Patel was certainly not comfortable with the British policies. And that is understandable, given the fact that he had earned his identity “Iron Man” for his epic struggle against the British colonialism. But he did believe in the larger Western cause of democracy. He was unquestionably against Communism. Maybe his abhorrence for Communism stemmed from his early realisation of the dangers that a Communist China posed for India. Unlike Nehru who thought that no country other than Pakistan was a security threat to India, Patel was very clear that the real and long-term menace emerged from China, particularly after the evil designs of the Communist regime in Beijing was evident in Tibet. Historically, the Chinese may have had “suzerainty” over Tibet, but that was distinct from “sovereignty”. In internal administration of Tibet and the conduct of its foreign policy, the Chinese exercised no role. Up to 1949, Tibet was an independent country in more senses than one with a distinct civilization having rich culture, language, religion, polity and identity. Historically again, Tibet was not only under the civilisational or cultural influence of India, it also was the buffer zone between the two Asian giants.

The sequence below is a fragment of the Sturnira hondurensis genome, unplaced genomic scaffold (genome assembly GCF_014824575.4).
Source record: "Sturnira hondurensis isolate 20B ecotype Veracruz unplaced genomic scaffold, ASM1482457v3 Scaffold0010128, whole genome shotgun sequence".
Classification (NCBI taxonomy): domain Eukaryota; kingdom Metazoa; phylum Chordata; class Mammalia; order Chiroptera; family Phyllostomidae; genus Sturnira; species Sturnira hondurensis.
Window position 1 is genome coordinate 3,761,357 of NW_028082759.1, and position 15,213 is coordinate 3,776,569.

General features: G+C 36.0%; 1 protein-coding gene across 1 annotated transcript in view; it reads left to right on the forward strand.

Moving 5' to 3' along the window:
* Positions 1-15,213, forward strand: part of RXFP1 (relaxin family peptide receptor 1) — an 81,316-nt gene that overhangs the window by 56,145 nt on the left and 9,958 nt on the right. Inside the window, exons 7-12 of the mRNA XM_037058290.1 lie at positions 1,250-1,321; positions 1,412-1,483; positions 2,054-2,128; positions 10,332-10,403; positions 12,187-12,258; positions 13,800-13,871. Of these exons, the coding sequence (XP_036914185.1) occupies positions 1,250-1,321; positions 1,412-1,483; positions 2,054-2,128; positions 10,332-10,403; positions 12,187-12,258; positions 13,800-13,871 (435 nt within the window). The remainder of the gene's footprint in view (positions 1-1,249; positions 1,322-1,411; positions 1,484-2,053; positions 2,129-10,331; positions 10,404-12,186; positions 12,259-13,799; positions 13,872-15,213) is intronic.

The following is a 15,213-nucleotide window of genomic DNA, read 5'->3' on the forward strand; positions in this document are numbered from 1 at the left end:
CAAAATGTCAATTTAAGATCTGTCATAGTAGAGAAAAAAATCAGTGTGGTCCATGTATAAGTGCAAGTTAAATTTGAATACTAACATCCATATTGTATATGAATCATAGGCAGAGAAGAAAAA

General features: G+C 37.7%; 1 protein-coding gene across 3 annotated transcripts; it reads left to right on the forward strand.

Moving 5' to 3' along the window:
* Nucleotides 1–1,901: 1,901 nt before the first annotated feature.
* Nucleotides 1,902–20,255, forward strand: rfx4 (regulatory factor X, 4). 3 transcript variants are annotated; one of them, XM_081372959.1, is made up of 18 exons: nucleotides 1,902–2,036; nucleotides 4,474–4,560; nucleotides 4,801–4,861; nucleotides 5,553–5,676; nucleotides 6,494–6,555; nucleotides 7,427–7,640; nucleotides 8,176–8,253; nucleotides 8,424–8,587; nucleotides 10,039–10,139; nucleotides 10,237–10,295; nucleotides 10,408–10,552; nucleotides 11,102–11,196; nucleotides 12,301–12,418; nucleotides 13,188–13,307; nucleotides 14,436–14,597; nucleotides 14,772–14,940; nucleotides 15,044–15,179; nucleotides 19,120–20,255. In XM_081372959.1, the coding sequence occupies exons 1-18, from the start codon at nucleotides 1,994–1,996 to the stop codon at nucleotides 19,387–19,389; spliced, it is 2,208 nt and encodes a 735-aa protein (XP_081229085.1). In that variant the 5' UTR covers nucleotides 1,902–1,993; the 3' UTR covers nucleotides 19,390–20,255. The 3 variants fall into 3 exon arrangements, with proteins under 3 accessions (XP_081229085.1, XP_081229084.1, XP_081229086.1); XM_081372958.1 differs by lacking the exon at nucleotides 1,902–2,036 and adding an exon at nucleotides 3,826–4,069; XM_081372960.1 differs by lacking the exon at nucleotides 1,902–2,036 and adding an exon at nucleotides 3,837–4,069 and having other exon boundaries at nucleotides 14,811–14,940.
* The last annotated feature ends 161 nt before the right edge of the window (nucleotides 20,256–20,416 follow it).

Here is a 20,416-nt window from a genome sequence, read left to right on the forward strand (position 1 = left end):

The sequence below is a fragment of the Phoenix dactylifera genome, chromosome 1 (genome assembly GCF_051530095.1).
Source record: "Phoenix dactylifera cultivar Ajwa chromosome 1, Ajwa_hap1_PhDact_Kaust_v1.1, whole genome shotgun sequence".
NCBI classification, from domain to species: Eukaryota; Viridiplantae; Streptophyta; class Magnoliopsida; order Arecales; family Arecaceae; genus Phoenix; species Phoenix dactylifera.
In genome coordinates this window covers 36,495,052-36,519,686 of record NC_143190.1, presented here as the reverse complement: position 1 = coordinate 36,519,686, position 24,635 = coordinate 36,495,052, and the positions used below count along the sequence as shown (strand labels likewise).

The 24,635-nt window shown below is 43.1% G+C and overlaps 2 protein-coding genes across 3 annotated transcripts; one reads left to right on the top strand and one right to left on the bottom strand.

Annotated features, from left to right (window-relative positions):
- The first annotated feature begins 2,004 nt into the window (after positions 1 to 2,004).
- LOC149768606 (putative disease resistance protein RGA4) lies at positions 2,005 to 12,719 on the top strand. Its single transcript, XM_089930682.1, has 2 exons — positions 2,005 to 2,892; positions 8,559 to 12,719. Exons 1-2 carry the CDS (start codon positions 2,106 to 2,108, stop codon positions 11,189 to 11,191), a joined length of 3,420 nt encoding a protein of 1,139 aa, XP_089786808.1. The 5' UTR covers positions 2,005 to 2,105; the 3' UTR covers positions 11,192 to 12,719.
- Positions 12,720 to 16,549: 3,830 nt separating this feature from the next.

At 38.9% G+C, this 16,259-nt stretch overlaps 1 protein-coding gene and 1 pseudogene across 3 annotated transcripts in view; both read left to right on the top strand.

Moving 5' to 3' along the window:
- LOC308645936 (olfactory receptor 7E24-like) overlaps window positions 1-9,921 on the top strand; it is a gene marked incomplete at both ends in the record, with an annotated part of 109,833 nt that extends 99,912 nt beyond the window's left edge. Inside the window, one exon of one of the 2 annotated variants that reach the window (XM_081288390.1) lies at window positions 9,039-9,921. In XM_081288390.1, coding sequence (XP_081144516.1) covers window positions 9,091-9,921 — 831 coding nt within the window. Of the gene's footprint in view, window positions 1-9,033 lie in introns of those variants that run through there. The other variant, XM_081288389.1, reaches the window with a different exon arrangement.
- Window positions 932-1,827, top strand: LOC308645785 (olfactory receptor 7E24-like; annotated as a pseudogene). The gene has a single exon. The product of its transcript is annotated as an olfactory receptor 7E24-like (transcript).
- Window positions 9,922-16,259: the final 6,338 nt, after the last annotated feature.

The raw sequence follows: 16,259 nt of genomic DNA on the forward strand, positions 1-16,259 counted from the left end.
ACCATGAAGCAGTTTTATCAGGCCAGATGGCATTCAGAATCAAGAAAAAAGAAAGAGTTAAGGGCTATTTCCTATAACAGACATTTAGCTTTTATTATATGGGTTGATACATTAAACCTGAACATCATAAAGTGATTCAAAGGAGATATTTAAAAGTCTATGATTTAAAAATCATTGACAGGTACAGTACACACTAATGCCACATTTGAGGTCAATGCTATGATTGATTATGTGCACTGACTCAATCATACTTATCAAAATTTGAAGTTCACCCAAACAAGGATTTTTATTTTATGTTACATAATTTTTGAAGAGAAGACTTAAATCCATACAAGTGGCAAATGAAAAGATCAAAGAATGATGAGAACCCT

In order to realise his dream of Asian-unity, Jawaharlal Nehru was always in favour of appeasing China. And that is why immediately after Indian independence, he legitimised Chinese “sovereignty” over Tibet. In this process, he was helped immensely by K M Pannikar, the then Indian ambassador to China, who was immensely brainwashed by Mao tse-Tung over sumptuous dinners. Little was it realised by Nehru that as Tibet’s boundary with India was never a settled issue, China was bound to exploit the flaw. But this was very well realised by Patel. On November 7, 1950, Patel wrote a letter to Nehru pointing out how the Chinese troops’ entry into Tibet earlier that year resulted in a situation that “for the first time, after centuries, India’s defence has to concentrate itself on two fronts simultaneously”. Patel had suggested, “We have to consider what new situation now faces us as a result of the disappearance of Tibet as we know it, and the expansion of China up to our gates.” Continuing in this prophetic vein, he had noted: “Chinese irredentism and communist imperialism are different from the imperialism of the Western powers. The former has a cloak of ideology which makes it 10 times more dangerous. In the guise of ideological expansion lie concealed racial, national and historical claims… While our western and north-western threats to security are still as prominent as before, a new threat has developed from the north and north-east. Thus, for the first time, after centuries, India’s defence has to concentrate itself on two fronts simultaneously. Our defence measures have so far been based on the calculations of a superiority over Pakistan.”